Big Dance Theatre Goes to the Movies; Maria Hassabi Cuts a Rug

Big Dance Theater’s productions sometimes mingle several unlikely texts, with bewitching results. Plan-B(2004) mixed Nixon’s Oval office tapes, the diary of 19th-century “wild child” Kaspar Hauser, reinterpretations of Korean movie music, and archival tapes of Kabuki. The Other Here (2007) combined two Okinawan short stories with text from a life insurance salesmen’s conference. Comme Toujours Here I Stand, the new work by Annie-B Parson and Paul Lazar that’s playing at the Kitchen, takes its name from the title song of Agnès Varda’s 1962 New Wave film, Cléo from 5 to 7, and its only source is the movie’s script. But “only” doesn’t mean that the two haven’t thoroughly dissected it, interpolating their ideas about what went on during the shooting process and possible allusions to their own rehearsals.

Joanne Howard’s scenery-on-wheels—including three large screens and a metal staircase on a platform—and Parson and Lazar’s impeccable sense of timing offer simulacra of cinematic cuts and dissolves. The “stage manager” (Aaron Rosenblum), an assistant (Chris Wendelken), Jeff Larson (who creates some of the stunning video material on the spot), and Ryutaro Mishima (who mans lights and mics, in addition to playing an important role) hustle smoothly around, spinning the screens to form rooms or surfaces for video projections, decorating them with marvelous fabrics that mimic period wallpaper, handling props. But they’re wearing dark suits, shirts, and ties and often slip into the action—even dancing backup in a deliciously tacky number that features Cléo (Molly Hickok) and the other terrific principal actor-dancers (who also take turns moving the ingenious set, in addition to playing several roles each).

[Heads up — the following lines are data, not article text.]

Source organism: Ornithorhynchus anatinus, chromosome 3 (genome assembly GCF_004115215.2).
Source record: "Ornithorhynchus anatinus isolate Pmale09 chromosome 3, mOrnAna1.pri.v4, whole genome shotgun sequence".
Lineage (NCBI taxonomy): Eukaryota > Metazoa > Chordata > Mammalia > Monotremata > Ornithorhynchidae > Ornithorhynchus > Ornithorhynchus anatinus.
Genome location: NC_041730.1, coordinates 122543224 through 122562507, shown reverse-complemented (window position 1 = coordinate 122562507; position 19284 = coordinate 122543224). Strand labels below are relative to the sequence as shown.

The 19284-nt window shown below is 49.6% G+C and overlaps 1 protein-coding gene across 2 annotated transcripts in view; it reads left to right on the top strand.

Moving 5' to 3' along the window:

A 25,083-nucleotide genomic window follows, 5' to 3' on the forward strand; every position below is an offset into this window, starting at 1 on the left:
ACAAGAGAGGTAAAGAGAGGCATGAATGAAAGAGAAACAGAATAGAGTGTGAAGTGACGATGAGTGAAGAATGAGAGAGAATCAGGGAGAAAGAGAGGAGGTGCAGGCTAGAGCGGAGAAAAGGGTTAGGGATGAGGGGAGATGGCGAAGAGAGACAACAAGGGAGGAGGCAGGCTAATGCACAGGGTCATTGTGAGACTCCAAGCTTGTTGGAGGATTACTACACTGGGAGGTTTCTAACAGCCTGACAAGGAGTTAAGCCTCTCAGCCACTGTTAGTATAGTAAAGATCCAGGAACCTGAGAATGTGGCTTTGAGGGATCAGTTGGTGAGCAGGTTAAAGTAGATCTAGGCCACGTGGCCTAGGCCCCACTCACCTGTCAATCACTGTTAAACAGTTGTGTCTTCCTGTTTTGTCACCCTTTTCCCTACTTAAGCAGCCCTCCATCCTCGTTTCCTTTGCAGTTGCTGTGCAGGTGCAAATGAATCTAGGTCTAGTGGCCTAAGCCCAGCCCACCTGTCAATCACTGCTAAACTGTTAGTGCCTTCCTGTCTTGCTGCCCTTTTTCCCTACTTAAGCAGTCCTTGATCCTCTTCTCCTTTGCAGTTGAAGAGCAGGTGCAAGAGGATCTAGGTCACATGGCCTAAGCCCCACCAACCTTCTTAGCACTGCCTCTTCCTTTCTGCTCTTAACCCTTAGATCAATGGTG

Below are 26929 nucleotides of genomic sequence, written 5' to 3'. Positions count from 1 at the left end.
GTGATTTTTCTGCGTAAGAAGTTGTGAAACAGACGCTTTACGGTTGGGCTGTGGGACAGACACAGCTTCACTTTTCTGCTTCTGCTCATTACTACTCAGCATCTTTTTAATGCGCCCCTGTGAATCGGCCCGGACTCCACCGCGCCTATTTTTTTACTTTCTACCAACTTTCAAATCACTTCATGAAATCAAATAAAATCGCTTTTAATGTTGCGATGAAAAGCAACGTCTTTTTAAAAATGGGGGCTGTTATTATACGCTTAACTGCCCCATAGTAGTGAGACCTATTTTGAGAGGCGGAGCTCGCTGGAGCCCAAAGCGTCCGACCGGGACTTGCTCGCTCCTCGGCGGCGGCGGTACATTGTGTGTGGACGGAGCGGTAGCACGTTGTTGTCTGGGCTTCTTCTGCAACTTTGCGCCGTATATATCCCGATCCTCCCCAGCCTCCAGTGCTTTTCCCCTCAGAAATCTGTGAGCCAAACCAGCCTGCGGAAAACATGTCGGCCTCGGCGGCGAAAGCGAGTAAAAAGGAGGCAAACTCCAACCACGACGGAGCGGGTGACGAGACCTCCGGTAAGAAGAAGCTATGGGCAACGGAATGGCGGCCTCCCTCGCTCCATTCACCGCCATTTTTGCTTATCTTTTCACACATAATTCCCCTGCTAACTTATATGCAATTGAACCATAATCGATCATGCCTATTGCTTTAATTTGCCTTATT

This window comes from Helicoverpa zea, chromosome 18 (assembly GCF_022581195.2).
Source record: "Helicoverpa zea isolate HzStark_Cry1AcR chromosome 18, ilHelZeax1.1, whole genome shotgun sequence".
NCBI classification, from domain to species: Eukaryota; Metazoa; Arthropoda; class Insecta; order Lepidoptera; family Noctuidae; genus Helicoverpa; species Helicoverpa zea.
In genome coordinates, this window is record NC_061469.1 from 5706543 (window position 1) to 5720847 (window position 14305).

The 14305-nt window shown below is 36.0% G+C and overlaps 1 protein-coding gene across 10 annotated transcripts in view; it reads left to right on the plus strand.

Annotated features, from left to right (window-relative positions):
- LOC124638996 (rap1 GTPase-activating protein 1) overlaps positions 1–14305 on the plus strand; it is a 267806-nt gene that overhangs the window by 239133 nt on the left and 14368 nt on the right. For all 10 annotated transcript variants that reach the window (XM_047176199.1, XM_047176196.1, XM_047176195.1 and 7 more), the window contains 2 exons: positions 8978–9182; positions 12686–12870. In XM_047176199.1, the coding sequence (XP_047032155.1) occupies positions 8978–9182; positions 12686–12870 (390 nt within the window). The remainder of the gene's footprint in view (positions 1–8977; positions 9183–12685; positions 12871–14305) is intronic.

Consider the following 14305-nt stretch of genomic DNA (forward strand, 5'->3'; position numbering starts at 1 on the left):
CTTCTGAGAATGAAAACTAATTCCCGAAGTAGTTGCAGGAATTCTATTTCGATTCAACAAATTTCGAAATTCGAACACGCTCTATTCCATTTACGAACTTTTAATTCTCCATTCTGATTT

Big Dance Theater's 'Comme Toujours Here I Stand'
Courtesy the Kitchen
Big Dance Theater's 'Comme Toujours Here I Stand'
Maria Hassabi's "Solo"
Courtesy P.S. 122
Maria Hassabi's "Solo"

Details

Big Dance Theater
The Kitchen
512 West 19th Street
212-255-5793
October 1 through 4, 7 through 10

Maria Hassabi
Performance Space 122
September 29 through October 4

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The scenario details the actions of Cléo, a self-preoccupied pop singer, in time-slots that add up to two hours. She has had a biopsy for possible breast cancer and is waiting for the results. A fortune-teller’s oblique prediction causes her to fear the worst. Like studio costume and makeup crews, all five men in the cast rush in to help her into her first fantastic outfit (dazzling costumes by Claudia Stephen). Her housekeeper (Tymberly Canale) attempts to calm her; she argues with her songwriter (Chris Giarmo); is rebuffed by her lover, “José” (Kourtney Rutherford); acts the diva in rehearsal; buys a ridiculous hat; meets her friend (Rutherford), who’s modeling nude in an art studio; and walks the streets of Paris (this last mostly conveyed by the postcards of the city that Larson holds up to his camera while the audience is entering the theater, by Hickok’s pacing, and by the sounds of high heels striking pavement).